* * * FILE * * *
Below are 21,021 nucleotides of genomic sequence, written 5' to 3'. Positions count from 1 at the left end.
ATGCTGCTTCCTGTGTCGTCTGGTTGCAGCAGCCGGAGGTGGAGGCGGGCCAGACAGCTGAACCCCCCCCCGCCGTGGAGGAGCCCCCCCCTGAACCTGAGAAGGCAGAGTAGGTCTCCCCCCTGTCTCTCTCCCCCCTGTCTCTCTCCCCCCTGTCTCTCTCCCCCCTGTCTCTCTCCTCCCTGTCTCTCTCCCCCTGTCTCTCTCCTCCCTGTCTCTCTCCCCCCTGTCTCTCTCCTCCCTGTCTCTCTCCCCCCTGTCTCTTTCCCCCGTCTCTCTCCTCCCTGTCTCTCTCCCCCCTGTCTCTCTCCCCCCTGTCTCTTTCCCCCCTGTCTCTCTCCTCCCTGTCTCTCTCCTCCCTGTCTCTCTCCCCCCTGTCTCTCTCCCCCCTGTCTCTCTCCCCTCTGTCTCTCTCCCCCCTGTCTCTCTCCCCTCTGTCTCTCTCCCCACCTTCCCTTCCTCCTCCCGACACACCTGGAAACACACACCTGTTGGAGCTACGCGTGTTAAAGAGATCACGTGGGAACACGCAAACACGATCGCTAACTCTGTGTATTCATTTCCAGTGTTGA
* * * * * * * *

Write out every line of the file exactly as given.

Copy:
Below are 21,021 nucleotides of genomic sequence, written 5' to 3'. Positions count from 1 at the left end.
ATGCTGCTTCCTGTGTCGTCTGGTTGCAGCAGCCGGAGGTGGAGGCGGGCCAGACAGCTGAACCCCCCCCCGCCGTGGAGGAGCCCCCCCCTGAACCTGAGAAGGCAGAGTAGGTCTCCCCCCTGTCTCTCTCCCCCCTGTCTCTCTCCCCCCTGTCTCTCTCCCCCCTGTCTCTCTCCTCCCTGTCTCTCTCCCCCTGTCTCTCTCCTCCCTGTCTCTCTCCCCCCTGTCTCTCTCCTCCCTGTCTCTCTCCCCCCTGTCTCTTTCCCCCGTCTCTCTCCTCCCTGTCTCTCTCCCCCCTGTCTCTCTCCCCCCTGTCTCTTTCCCCCCTGTCTCTCTCCTCCCTGTCTCTCTCCTCCCTGTCTCTCTCCCCCCTGTCTCTCTCCCCCCTGTCTCTCTCCCCTCTGTCTCTCTCCCCCCTGTCTCTCTCCCCTCTGTCTCTCTCCCCACCTTCCCTTCCTCCTCCCGACACACCTGGAAACACACACCTGTTGGAGCTACGCGTGTTAAAGAGATCACGTGGGAACACGCAAACACGATCGCTAACTCTGTGTATTCATTTCCAGTGTTGA